this section, we will define Stucco, and answer some questions about
its past and future.
Stuccos for Sale
Hardcoat versus Synthetic (EIFS) Stucco
The “skin” of traditional Hardcoat Stucco
is a mix of sand, Portland cement, a little lime and water in three layers.
Underneath that is a variety of substraints such as OSB or plywood, a
waterproof barrier, lathe/mesh, and flashings.
Hardcoat has numerous advantages. It can achieve compressive strengths
in excess of 3,000 pounds per square inch. Ladders, baseballs, and rocks
will rarely dent it. If you have a talented plasterer, you have unlimited
surface texture possibilities. Furthermore, if you use time tested installation
methods, you can create a weather tight barrier to
Synthetic Stucco or EIFS (Exterior Insulating Finishing System) was introduced to the US in 1969 by Dryvit Systems, Inc. because of its exceptional insulating qualities, durability, and curb appeal. EIFS’ multi-layered systems typically consist of a polystyrene-based insulation board, a base coat reinforced by glass fiber mesh, and an acrylic polymer finish coat. (link to www.parex/basics.html and pickup the layering substrate picture)
Although it resembles Hardcoat Stucco, EIFS has far more flexibility and can be fashioned into a variety of architectural shapes such as decorative trims, archways, and window and door trim accents.
EIFS outperforms most other exterior wall claddings such as brick and siding in insulating against the winter cold and the summer heat. Click here to read more about this energy efficiency. By design, EIFS is a moisture barrier system, but as with any exterior cladding, moisture can seep behind the system at windows, doors and other penetrations that are not properly sealed or in good condition.
Even more important, EIFS finish-coat is designed to resist dirt, mildew and mold, and when dirt does collect on the surface, it can easily be washed off with a hose or a hose in combination with a soft bristle brush. Since it is colorfast (although it may fade a bit throughout the years), it does not require painting. If surface is scratched, the same color appears beneath the abrasion.
Unlike Hardcoat, EIFS is crack-resistant and will take most building settling or movement.
Why is Stucco a “Problem”?
If the stucco system was installed correctly, but proper maintenance of the other elements (windows, doors, siding, trimwork, etc) has been ignored, the moisture-barrier properties of the stucco system can work against the homeowner. For instance, if window sills have been allowed to rot and pass moisture behind the stucco cladding, the moisture barrier does not allow for quick evaporation of the dampness, especially for EIFS. Continued exposure to moisture over time can deteriorate the wall structure of a home and create a situation conducive to mold growth. Eliminating leaks through the sealing of unlike cladding materials and continued maintenance of windows, doors, trim, roof, gutters, and siding, can eliminate this problem in our area. EIFS homes properly maintained and sealed are not “problems.”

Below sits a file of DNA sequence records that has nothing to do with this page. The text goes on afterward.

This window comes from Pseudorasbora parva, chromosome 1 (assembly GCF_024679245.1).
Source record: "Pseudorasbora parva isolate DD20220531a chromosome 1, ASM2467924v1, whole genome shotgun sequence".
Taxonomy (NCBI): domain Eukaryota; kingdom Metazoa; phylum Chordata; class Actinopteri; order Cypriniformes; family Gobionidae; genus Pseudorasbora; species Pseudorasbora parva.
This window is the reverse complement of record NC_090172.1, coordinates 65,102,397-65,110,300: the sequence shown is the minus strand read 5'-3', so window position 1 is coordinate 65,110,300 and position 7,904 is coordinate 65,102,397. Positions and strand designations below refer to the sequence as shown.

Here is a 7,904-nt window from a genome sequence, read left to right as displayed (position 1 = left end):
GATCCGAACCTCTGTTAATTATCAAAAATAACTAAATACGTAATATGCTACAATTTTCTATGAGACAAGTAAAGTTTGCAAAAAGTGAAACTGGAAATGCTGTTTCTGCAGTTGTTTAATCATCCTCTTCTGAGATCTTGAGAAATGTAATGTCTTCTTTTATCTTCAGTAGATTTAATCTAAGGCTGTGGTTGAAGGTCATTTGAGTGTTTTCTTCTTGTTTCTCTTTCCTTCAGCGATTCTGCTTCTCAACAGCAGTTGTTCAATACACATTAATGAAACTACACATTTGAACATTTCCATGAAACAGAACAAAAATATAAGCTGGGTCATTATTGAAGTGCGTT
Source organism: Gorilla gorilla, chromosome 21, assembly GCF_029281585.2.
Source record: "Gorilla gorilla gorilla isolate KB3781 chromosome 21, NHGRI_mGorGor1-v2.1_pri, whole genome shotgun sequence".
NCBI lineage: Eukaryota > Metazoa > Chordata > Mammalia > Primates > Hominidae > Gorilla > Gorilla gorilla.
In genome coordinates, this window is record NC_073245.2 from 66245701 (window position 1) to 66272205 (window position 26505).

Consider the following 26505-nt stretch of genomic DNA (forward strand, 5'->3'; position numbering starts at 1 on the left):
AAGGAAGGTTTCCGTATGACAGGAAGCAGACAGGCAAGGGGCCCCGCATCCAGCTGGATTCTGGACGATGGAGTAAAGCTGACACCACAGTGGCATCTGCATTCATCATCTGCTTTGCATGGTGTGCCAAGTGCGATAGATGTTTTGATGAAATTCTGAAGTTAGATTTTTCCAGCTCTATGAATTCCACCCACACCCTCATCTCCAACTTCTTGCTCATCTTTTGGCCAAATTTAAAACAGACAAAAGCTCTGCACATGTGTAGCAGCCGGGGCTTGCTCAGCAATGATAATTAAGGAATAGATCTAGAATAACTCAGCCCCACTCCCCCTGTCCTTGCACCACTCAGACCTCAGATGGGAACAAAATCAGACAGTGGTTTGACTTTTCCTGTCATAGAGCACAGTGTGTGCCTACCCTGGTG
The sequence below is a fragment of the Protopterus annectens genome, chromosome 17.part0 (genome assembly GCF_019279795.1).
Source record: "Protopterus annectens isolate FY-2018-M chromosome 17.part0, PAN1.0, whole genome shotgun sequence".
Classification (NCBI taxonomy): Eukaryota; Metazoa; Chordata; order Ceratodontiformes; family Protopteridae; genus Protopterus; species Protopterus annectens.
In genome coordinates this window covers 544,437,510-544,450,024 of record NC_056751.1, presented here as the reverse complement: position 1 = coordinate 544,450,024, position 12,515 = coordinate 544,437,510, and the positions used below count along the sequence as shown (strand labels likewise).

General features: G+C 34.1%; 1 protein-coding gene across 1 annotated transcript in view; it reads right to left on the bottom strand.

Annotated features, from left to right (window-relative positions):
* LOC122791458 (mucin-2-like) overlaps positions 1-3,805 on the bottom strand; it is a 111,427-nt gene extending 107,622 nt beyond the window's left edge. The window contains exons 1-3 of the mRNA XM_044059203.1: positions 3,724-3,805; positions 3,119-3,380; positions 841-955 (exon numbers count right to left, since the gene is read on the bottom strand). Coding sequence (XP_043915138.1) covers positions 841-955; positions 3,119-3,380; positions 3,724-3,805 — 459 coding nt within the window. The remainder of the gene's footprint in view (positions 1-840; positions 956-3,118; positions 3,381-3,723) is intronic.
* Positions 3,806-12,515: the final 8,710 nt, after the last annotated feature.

Hardcoat Stucco homes are more forgiving of minor moisture intrusion. In addition, being a cement product, like your sidewalk and driveway, when it becomes wet, it allows moisture to evaporate back out.
What about Mold?
If concerned, you can arrange to have your home properly tested for
mold. Click here to get a list of recommended
companies that test for mold.
In 2002-03, Dryvit Systems Inc. came to a class-action suit settlement
(link to www.stuccosettlement.com)
had to file for benefits before June 2004. There have not been any settlement
agreements since then.
Despite years of “bad press,” the commercial market continues to clad 30% of their new construction in EIFs due to its insulating ability and its beauty/versatility.
Residential builders are beginning to use newer EIFS systems which include a drainage arrangement to help trapped moisture to escape easily. One contemporary EIFS system, the DRYVIT Residential MD System PS 440 is engineered to drain moisture away to the exterior. A drainage plane is installed between secondary weather barrier and the insulation board. Water is allowed to “weep” to the exterior. (By the way, most Georgia County Codes now call for brick homes to have similar “weep hole” drainage systems to avoid trapping moisture behind the brick!)
New EIFs outer layer products have improved dirt pickup resistance and proven mildew growth resistance.
Many manufacturers are now offering builders and their buyers 30-year transferable homeowner warranty programs for one- and two-family homes.
This site is sponsored by Lynne Davis of Keller Williams®